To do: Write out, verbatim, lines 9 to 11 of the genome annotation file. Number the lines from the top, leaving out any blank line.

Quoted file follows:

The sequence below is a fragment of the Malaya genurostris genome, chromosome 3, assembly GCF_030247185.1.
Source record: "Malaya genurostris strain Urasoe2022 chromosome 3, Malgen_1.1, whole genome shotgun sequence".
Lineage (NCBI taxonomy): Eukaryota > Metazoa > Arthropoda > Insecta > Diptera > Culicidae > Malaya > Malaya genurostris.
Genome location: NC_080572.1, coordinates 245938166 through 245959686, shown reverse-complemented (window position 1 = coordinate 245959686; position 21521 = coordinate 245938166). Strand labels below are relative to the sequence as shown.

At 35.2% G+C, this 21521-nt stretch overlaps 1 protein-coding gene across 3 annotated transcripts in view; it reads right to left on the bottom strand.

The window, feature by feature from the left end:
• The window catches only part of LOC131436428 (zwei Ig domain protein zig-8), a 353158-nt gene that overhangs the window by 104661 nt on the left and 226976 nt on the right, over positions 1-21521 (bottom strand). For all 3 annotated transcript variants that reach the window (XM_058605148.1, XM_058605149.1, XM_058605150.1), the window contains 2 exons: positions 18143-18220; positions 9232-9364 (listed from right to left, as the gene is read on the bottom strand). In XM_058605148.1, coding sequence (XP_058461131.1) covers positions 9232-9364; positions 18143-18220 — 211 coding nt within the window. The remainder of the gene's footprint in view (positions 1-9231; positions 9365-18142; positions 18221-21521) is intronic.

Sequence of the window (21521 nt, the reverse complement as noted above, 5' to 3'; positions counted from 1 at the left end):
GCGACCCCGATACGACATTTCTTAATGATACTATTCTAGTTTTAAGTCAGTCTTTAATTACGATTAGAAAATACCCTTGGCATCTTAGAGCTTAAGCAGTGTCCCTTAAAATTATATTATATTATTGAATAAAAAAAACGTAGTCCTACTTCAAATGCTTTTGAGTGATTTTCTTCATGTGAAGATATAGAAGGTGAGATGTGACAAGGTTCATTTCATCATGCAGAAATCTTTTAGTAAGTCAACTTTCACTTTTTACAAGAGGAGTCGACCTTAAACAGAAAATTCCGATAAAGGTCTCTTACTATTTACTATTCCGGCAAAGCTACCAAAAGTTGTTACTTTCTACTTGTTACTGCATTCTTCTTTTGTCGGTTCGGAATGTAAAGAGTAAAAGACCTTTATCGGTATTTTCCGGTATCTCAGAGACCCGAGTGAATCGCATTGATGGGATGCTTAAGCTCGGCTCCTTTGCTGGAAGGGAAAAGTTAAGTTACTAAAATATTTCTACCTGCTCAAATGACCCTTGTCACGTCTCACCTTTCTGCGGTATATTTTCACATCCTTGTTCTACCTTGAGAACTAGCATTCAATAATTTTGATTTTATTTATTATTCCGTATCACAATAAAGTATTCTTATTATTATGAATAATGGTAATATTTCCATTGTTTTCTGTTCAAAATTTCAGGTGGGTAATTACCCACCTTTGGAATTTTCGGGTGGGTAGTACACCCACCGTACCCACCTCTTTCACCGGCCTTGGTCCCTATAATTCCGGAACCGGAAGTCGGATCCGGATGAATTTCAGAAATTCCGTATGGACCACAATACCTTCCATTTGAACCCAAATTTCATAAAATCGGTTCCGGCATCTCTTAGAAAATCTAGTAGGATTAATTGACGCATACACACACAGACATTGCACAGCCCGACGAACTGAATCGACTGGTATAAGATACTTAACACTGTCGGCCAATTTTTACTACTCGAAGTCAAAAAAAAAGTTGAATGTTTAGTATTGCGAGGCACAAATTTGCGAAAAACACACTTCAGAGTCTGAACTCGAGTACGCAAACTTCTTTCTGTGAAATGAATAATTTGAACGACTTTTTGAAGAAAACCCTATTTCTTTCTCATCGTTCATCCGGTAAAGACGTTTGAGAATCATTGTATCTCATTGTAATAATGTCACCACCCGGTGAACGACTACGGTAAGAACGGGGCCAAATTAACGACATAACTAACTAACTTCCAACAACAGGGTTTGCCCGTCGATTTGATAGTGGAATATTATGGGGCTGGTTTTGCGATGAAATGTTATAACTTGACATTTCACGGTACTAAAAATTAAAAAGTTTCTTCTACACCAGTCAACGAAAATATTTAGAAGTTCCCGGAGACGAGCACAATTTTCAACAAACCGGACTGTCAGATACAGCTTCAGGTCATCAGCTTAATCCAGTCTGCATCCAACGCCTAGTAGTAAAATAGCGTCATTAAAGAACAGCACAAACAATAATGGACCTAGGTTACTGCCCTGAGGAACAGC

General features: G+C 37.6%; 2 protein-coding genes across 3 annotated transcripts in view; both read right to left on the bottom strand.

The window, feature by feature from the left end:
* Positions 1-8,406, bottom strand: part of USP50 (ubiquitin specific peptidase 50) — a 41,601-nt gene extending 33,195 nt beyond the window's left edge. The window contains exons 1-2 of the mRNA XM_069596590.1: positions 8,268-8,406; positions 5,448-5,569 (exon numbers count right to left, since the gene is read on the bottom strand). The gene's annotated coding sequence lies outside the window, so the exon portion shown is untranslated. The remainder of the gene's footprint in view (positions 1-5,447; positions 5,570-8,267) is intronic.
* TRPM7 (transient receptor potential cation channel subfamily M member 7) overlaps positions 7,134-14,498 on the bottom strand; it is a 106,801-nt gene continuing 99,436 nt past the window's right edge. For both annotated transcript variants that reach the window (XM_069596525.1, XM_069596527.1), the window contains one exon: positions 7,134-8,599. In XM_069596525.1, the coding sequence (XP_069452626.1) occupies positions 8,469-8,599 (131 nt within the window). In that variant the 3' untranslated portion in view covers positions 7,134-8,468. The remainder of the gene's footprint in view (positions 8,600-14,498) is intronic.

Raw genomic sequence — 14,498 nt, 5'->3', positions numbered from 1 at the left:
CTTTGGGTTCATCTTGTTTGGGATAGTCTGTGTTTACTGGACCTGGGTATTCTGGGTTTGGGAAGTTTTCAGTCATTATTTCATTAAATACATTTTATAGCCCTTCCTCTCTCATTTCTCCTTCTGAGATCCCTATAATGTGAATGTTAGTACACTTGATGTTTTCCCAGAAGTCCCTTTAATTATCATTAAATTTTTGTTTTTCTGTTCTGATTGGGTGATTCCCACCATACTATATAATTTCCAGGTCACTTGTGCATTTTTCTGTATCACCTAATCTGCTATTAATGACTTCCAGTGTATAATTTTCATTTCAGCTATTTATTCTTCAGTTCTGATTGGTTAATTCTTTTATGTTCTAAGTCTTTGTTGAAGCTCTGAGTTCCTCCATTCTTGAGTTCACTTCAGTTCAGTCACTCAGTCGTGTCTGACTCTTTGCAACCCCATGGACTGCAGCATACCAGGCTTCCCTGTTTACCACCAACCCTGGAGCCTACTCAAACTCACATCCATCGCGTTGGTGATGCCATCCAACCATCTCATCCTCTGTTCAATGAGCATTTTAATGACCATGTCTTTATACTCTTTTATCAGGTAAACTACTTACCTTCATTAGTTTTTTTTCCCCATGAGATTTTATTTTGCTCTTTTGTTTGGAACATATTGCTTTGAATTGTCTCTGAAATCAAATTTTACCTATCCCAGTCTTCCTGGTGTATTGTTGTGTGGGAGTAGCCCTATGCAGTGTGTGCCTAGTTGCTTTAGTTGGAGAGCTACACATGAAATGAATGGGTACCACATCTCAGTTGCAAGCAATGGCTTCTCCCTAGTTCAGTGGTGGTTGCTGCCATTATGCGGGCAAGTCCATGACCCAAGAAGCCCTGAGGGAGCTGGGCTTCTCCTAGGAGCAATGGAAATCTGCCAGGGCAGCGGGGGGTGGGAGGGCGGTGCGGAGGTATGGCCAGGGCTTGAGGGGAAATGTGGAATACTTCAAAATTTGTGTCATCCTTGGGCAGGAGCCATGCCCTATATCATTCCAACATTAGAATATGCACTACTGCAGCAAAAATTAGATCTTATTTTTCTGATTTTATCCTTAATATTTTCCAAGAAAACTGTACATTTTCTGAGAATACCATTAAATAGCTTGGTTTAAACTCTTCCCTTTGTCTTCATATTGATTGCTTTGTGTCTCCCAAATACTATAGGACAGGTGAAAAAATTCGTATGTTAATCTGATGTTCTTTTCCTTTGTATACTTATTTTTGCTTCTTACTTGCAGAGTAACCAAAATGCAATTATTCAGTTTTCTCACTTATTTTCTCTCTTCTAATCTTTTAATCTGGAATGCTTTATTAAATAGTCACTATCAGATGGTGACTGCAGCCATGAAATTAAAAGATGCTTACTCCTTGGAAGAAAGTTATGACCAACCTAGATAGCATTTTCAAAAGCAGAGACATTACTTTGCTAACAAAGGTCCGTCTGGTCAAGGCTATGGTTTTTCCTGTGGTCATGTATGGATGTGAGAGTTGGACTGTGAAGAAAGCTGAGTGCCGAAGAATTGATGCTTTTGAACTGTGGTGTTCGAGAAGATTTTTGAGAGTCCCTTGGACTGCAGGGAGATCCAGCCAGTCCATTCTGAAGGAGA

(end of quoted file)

GCGACCCCGATACGACATTTCTTAATGATACTATTCTAGTTTTAAGTCAGTCTTTAATTACGATTAGAAAATACCCTTGGCATCTTAGAGCTTAAGCAGTGTCCCTTAAAATTATATTATATTATTGAATAAAAAAAACGTAGTCCTACTTCAAATGCTTTTGAGTGATTTTCTTCATGTGAAGATATAGAAGGTGAGATGTGACAAGGTTCATTTCATCATGCAGAAATCTTTTAGTAAGTCAACTTTCACTTTTTACAAGAGGAGTCGACCTTAAACAGAAAATTCCGATAAAGGTCTCTTACTATTTACTATTCCGGCAAAGCTACCAAAAGTTGTTACTTTCTACTTGTTACTGCATTCTTCTTTTGTCGGTTCGGAATGTAAAGAGTAAAAGACCTTTATCGGTATTTTCCGGTATCTCAGAGACCCGAGTGAATCGCATTGATGGGATGCTTAAGCTCGGCTCCTTTGCTGGAAGGGAAAAGTTAAGTTACTAAAATATTTCTACCTGCTCAAATGACCCTTGTCACGTCTCACCTTTCTGCGGTATATTTTCACATCCTTGTTCTACCTTGAGAACTAGCATTCAATAATTTTGATTTTATTTATTATTCCGTATCACAATAAAGTATTCTTATTATTATGAATAATGGTAATATTTCCATTGTTTTCTGTTCAAAATTTCAGGTGGGTAATTACCCACCTTTGGAATTTTCGGGTGGGTAGTACACCCACCGTACCCACCTCTTTCACCGGCCTTGGTCCCTATAATTCCGGAACCGGAAGTCGGATCCGGATGAATTTCAGAAATTCCGTATGGACCACAATACCTTCCATTTGAACCCAAATTTCATAAAATCGGTTCCGGCATCTCTTAGAAAATCTAGTAGGATTAATTGACGCATACACACACAGACATTGCACAGCCCGACGAACTGAATCGACTGGTATAAGATACTTAACACTGTCGGCCAATTTTTACTACTCGAAGTCAAAAAAAAAGTTGAATGTTTAGTATTGCGAGGCACAAATTTGCGAAAAACACACTTCAGAGTCTGAACTCGAGTACGCAAACTTCTTTCTGTGAAATGAATAATTTGAACGACTTTTTGAAGAAAACCCTATTTCTTTCTCATCGTTCATCCGGTAAAGACGTTTGAGAATCATTGTATCTCATTGTAATAATGTCACCACCCGGTGAACGACTACGGTAAGAACGGGGCCAAATTAACGACATAACTAACTAACTTCCAACAACAGGGTTTGCCCGTCGATTTGATAGTGGAATATTATGGGGCTGGTTTTGCGATGAAATGTTATAACTTGACATTTCACGGTACTAAAAATTAAAAAGTTTCTTCTACACCAGTCAACGAAAATATTTAGAAGTTCCCGGAGACGAGCACAATTTTCAACAAACCGGACTGTCAGATACAGCTTCAGGTCATCAGCTTAATCCAGTCTGCATCCAACGCCTAGTAGTAAAATAGCGTCATTAAAGAACAGCACAAACAATAATGGACCTAGGTTACTGCCCTGAGGAACAGC

General features: G+C 37.6%; 2 protein-coding genes across 3 annotated transcripts in view; both read right to left on the bottom strand.

The window, feature by feature from the left end: